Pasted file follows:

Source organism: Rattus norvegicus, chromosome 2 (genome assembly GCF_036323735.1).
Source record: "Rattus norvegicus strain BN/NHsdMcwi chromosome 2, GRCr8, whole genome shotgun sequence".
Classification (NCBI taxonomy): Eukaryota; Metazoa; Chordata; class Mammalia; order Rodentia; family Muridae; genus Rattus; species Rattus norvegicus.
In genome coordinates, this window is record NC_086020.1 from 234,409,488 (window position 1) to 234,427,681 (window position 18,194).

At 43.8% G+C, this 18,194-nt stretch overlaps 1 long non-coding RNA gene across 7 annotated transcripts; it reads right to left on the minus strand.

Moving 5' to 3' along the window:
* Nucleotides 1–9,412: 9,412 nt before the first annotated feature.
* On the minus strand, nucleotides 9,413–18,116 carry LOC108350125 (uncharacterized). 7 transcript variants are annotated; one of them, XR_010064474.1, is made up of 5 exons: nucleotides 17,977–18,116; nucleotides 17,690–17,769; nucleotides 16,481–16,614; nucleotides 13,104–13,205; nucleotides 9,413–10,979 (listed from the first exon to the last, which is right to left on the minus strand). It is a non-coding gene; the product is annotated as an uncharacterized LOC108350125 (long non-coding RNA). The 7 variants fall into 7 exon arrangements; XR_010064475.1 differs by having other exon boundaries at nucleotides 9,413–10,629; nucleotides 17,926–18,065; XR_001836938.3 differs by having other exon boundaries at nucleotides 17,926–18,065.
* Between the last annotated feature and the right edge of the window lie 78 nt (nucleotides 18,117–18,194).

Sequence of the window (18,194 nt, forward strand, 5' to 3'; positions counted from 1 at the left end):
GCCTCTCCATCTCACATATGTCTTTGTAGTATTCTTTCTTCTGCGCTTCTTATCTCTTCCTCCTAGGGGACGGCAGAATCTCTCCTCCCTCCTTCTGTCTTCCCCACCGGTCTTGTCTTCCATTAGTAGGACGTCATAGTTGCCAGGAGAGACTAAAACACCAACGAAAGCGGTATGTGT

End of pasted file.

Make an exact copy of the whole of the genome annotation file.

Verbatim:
Source organism: Rattus norvegicus, chromosome 2 (genome assembly GCF_036323735.1).
Source record: "Rattus norvegicus strain BN/NHsdMcwi chromosome 2, GRCr8, whole genome shotgun sequence".
Classification (NCBI taxonomy): Eukaryota; Metazoa; Chordata; class Mammalia; order Rodentia; family Muridae; genus Rattus; species Rattus norvegicus.
In genome coordinates, this window is record NC_086020.1 from 234,409,488 (window position 1) to 234,427,681 (window position 18,194).

At 43.8% G+C, this 18,194-nt stretch overlaps 1 long non-coding RNA gene across 7 annotated transcripts; it reads right to left on the minus strand.

Moving 5' to 3' along the window:
* Nucleotides 1–9,412: 9,412 nt before the first annotated feature.
* On the minus strand, nucleotides 9,413–18,116 carry LOC108350125 (uncharacterized). 7 transcript variants are annotated; one of them, XR_010064474.1, is made up of 5 exons: nucleotides 17,977–18,116; nucleotides 17,690–17,769; nucleotides 16,481–16,614; nucleotides 13,104–13,205; nucleotides 9,413–10,979 (listed from the first exon to the last, which is right to left on the minus strand). It is a non-coding gene; the product is annotated as an uncharacterized LOC108350125 (long non-coding RNA). The 7 variants fall into 7 exon arrangements; XR_010064475.1 differs by having other exon boundaries at nucleotides 9,413–10,629; nucleotides 17,926–18,065; XR_001836938.3 differs by having other exon boundaries at nucleotides 17,926–18,065.
* Between the last annotated feature and the right edge of the window lie 78 nt (nucleotides 18,117–18,194).

Sequence of the window (18,194 nt, forward strand, 5' to 3'; positions counted from 1 at the left end):
GCCTCTCCATCTCACATATGTCTTTGTAGTATTCTTTCTTCTGCGCTTCTTATCTCTTCCTCCTAGGGGACGGCAGAATCTCTCCTCCCTCCTTCTGTCTTCCCCACCGGTCTTGTCTTCCATTAGTAGGACGTCATAGTTGCCAGGAGAGACTAAAACACCAACGAAAGCGGTATGTGT